Why is the socialization question treated like an unaswerable problem?
Why does the non-homeschooling community automatically assume that homeschoolers cannot possibly be properly socialized? Probably because, as children, most of us were raised in an institutional school setting, and it is all we know. All of our friends were met at school ... so if children don't go to school, how will they meet other children?
Well, guess what? People who choose to homeschool love their children and want them to have friends, too. And the parents want friends too - friends who won't be always nagging them about why their kids aren't in school. So in a perfectly natural progression of events, most homeschooling families seek out and find other homeschooling families.
Homeschool groups are formed on a variety of bases: families who use the same curriculum, or who have children of the same ages, or who live in a close geographic area, or who want a study club, or who want to go on field trips together (with the group discount!), or who just want to get together at the park for ... wait for it ... social time.
However they choose to do it, homeschoolers find each other and kids get play time. My own four children, who have never been inside a school building, have been involved for years with their homeschooled peers in art classes, theatrical productions, science co-ops, park play groups, craft clubs, book discussion groups, and too many other social activities to mention.
Every other homeschool family I know is involved in all those activities too. Though new people come into our group every year, or move out of town (just as new people come into and leave schools), my family's local homeschool group has been a stable group of friends - for myself and for my children - for ten years.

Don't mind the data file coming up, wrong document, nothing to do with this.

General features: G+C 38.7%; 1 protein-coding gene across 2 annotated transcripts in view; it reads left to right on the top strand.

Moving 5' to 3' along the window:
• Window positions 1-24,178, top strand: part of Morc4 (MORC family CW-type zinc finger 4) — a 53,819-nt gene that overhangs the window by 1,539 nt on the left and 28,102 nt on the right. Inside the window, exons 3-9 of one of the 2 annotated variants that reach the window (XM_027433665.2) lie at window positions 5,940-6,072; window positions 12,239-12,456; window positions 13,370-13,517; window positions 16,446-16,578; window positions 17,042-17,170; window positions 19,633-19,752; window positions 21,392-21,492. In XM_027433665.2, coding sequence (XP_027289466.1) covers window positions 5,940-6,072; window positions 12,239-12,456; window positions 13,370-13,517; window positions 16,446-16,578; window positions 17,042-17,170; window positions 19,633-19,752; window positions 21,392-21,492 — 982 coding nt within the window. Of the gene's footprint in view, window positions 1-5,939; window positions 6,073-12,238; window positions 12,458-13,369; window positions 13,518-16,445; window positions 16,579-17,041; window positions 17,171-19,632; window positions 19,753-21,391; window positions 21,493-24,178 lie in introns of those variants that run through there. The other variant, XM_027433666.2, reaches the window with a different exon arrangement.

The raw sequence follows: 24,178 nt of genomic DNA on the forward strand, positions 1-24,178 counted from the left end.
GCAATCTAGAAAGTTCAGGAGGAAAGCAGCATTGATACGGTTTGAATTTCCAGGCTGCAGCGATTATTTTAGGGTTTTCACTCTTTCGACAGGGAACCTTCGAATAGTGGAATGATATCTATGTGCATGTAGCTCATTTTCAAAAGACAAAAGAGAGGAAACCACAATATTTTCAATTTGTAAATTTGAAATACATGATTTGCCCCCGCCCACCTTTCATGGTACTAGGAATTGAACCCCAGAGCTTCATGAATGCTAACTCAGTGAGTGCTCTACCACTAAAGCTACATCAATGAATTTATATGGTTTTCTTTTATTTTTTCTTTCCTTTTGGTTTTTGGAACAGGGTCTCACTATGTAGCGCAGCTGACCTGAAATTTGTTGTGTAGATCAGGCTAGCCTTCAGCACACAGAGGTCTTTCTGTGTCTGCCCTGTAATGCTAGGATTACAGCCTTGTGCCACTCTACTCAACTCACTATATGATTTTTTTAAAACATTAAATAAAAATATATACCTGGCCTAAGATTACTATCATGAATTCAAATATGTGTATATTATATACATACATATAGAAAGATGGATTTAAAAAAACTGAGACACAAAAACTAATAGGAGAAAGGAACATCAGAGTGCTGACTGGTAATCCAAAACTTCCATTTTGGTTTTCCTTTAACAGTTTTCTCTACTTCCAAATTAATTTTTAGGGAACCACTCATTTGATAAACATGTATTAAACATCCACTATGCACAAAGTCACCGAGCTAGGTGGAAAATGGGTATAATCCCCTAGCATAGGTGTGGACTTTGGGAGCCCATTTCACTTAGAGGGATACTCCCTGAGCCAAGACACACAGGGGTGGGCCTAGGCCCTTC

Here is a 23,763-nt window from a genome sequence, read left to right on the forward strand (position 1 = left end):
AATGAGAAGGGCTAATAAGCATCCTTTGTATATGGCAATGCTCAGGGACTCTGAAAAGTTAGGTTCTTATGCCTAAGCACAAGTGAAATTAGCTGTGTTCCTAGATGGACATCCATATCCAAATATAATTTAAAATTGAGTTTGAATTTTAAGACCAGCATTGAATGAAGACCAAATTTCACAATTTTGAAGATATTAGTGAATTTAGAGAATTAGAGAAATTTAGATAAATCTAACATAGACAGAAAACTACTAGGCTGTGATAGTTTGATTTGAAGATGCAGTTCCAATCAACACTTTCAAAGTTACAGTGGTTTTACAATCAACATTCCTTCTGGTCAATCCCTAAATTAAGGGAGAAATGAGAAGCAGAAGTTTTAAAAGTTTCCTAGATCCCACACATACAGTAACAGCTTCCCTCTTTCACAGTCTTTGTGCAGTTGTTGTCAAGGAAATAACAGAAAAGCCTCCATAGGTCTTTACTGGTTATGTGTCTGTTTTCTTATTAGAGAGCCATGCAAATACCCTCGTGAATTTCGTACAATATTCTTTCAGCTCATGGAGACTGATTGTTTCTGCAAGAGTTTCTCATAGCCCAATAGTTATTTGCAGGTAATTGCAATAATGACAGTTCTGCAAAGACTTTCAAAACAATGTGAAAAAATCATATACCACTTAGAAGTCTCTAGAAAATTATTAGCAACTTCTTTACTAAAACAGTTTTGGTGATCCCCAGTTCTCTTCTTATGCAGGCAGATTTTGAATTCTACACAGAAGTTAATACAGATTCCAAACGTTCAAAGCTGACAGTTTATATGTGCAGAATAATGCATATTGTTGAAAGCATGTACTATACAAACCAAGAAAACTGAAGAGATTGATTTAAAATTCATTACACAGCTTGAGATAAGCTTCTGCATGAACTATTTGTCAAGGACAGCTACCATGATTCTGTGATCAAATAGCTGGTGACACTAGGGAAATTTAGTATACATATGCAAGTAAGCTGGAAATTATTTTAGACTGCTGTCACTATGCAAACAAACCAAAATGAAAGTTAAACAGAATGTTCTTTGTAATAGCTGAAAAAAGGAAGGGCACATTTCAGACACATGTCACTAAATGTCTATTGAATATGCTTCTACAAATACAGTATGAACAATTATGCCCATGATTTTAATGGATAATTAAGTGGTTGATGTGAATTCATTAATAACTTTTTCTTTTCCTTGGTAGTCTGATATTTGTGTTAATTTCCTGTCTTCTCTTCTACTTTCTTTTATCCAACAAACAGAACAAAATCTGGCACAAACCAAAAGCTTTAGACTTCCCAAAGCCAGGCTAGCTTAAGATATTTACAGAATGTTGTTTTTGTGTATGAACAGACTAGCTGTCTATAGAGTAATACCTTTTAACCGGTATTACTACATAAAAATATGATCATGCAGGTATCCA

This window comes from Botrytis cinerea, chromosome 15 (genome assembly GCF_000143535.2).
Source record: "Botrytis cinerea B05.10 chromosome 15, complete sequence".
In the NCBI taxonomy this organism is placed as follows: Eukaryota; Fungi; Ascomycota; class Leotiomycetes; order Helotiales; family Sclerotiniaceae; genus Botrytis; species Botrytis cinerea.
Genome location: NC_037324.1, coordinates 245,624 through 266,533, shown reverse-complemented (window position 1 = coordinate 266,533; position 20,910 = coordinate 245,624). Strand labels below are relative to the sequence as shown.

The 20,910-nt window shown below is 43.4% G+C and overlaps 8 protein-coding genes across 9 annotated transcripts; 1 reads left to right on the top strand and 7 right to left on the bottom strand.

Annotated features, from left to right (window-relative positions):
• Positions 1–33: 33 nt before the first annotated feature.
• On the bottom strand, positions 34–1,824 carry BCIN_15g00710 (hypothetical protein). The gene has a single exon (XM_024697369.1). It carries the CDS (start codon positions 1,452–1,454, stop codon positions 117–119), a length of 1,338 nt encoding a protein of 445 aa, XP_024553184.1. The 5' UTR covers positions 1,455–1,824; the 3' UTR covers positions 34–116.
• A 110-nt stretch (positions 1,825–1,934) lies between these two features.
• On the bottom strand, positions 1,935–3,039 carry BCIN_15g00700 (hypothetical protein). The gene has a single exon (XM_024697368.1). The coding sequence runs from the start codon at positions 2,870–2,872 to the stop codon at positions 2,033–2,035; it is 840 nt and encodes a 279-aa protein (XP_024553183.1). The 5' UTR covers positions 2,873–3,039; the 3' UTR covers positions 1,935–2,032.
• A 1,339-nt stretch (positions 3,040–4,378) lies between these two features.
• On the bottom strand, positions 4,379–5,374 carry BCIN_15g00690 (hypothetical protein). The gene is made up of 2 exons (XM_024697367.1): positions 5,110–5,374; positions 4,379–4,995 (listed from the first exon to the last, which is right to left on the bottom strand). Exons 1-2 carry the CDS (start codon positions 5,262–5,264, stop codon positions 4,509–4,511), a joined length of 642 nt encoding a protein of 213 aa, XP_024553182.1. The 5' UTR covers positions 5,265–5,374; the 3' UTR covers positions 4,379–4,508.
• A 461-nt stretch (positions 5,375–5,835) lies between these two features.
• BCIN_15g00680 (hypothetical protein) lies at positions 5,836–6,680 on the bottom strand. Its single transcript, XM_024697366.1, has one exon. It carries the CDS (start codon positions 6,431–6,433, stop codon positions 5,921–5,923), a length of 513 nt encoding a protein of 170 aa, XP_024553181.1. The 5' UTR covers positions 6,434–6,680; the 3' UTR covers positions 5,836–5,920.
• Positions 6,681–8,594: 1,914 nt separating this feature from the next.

This doesn't even take into account all of the other social outlets available to all children: Girl Scouts, Boy Scouts, 4H, sports teams, church groups, community activities, and, of course, kids around the neighborhood. In fact, homeschooled children often have more time and ability to take advantage of social opportunities - such as community theater, choir, volunteerism, and the like - and they also find a much broader range of people with whom to socialize. "Socialization" means learning to get along in the real world, with people in a variety of age groups, not only with people born within twelve months of their own birthdays.
As I tell people who ask me about socialization for homeschooled kids: It is less a question of working hard to find enough social opportunities for the kids than it is a question of turning down enough social opportunities to find enough time to stay home and do some lessons!
More About Homeschooling and Socialization!
This article is one of a series on homeschoolers and socialization skills.
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Homeschooling and Socialization Go Together Like T-shirts and Torsos!